Hey all! I just finished taking USMLE Step 2 CK this past weekend and wanted to share my experience for those who may find it helpful! For those who don’t know, the USMLE is a three-part series of exams necessary to obtain a medical license in the U.S. Step 1 and 2 are taken during medical school whereas Step 3 is taken during first year of residency. Step scores are heavily evaluated by residency programs to determine a student’s competitiveness for residency. Step 2 is broken down into two parts: Clinical Knowledge (CK) and Clinical Skills (CS). CK is a 9-hour exam that includes 8 blocks of 40 multiple choice questions with 1 hour total break time. Meanwhile, CS is an oral exam that requires interaction with standardized patients.
While preparing for Step 2 CK, I found reading other students’ experiences extremely helpful. So, I’d like to pay it forward by offering my thoughts on this exam.
- 15% of the questions were simple, short, and straightforward. These were first ordered questions on high yield topics we see all the time. There were also a few on basic Step 1 knowledge (i.e. What is the virulence factor for the bug that causes this disease?).
- 35% of the questions were extremely tough. These consisted of very long, convoluted stems. 3rd or 4th order questions. Terms or topics I had never seen before. I mainly guessed on these, marked them, and moved on.
- 50% of the questions were fair. They covered topics seen in Uworld or NBMEs. I usually could narrow it down to two answer choices and made a well-educated guess.
- Surprisingly, I finished each block with roughly 5 minutes to spare. This allowed me to go back through my marked questions (about 8-9 per block). The questions stems were shorter than most of the Uworld questions and represented NBME-style questions. Of note, timing was something I worked a lot on during dedicated since I ran out of time on many blocks during Step 1.
Stuff I’ve Never Seen Before
- Abstracts from research studies. Ok, I think there’s an example of this in the Uworld Assessment. But, the ones on the real exam were much more complex and required strong critical thinking skills. These abstracts require one to interpret a study, apply it to a patient case, and identify the strengths and weaknesses of the research study. I had two abstracts and they both consisted of three questions each.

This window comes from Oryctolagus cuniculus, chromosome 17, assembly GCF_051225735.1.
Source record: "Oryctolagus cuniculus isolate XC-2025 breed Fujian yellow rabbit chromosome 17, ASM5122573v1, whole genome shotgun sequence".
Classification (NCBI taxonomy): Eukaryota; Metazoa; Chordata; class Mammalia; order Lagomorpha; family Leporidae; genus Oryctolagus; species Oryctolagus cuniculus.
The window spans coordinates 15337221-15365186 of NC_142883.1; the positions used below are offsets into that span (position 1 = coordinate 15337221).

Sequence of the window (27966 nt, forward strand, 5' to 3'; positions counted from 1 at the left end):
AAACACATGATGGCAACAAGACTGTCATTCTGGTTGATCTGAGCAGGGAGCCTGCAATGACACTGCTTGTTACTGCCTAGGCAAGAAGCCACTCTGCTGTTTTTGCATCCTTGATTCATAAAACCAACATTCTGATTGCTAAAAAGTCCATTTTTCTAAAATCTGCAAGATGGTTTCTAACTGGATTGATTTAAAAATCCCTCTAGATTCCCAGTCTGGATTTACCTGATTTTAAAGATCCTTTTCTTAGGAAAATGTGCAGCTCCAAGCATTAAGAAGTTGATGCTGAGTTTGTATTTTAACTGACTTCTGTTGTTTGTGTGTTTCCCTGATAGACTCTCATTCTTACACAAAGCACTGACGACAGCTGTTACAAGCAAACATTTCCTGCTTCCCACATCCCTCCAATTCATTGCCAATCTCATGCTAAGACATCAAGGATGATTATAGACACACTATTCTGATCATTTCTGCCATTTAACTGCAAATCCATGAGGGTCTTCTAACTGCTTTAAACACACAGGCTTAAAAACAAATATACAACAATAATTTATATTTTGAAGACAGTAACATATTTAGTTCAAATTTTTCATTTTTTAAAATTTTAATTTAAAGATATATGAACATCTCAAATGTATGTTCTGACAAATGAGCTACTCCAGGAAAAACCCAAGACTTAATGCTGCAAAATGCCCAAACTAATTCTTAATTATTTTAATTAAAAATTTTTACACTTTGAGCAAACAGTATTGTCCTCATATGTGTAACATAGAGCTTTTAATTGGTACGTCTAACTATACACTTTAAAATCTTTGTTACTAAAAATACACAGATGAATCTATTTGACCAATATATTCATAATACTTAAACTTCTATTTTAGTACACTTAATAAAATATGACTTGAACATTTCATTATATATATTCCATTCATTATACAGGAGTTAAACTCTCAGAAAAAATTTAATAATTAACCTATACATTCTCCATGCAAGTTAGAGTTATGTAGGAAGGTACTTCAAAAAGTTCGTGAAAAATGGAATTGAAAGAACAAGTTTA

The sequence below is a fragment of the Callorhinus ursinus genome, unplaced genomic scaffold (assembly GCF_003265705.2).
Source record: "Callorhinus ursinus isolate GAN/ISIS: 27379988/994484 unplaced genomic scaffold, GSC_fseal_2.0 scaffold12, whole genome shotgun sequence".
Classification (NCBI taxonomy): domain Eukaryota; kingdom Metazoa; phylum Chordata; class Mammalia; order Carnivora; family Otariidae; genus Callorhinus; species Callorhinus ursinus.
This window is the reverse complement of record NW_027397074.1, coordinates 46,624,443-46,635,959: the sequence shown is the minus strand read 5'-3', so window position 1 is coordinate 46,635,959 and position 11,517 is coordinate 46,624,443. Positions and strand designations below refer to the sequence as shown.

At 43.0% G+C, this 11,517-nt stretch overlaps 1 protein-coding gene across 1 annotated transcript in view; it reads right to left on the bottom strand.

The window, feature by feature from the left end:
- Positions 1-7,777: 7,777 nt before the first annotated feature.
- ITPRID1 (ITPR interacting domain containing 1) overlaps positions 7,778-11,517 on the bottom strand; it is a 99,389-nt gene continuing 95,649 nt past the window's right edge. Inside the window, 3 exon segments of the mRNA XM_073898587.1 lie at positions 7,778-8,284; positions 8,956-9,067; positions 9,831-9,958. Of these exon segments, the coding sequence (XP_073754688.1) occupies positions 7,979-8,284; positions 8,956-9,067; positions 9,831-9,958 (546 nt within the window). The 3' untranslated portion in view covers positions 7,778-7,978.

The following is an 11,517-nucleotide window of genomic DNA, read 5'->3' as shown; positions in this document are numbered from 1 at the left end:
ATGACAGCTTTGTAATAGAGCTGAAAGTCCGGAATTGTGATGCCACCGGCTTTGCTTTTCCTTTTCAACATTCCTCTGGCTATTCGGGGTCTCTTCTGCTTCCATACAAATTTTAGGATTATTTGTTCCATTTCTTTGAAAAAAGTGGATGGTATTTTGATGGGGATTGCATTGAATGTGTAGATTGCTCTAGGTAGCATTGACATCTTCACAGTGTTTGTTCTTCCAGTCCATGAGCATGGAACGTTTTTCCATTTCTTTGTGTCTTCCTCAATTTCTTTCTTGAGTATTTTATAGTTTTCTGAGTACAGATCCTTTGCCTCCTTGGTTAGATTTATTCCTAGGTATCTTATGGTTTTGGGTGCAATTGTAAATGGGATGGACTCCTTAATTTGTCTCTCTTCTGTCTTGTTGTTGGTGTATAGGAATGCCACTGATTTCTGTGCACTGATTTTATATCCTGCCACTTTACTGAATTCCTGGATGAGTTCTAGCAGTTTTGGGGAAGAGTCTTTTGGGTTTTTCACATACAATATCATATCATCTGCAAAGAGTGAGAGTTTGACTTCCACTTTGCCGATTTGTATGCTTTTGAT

- 38 questions per block. The two blocks that contained the abstracts consisted of 38 instead of 40 questions. These questions took longer to get through so I’m glad the test writers accounted for this.
- Patient presentations. Although new, these weren’t terribly hard. They consisted of an admission note (i.e. patient age, chief complaint, past medical history, review of systems, physical exam). The questions corresponding to these were fairly straight forward, “What’s the diagnosis?” “What’s the next step in management?” I had maybe 4-5 of these total.
- The audio stems of heart sounds were tough. I could not distinguish which murmur was being presented and the question stem wasn’t super helpful in giving away the answer. There were about three of these on my exam. I had a few derm images that asked 2nd or 3rd ordered questions that weren’t covered in Uworld. Otherwise, this topic was fairly low-yield.
- To my surprise, I didn’t have any questions regarding pediatric vaccine schedule or developmental milestones.
- Biostats. I had about 7-8 first ordered questions that covered a broad range of topics such as power, bias, relative risk, tests, and error.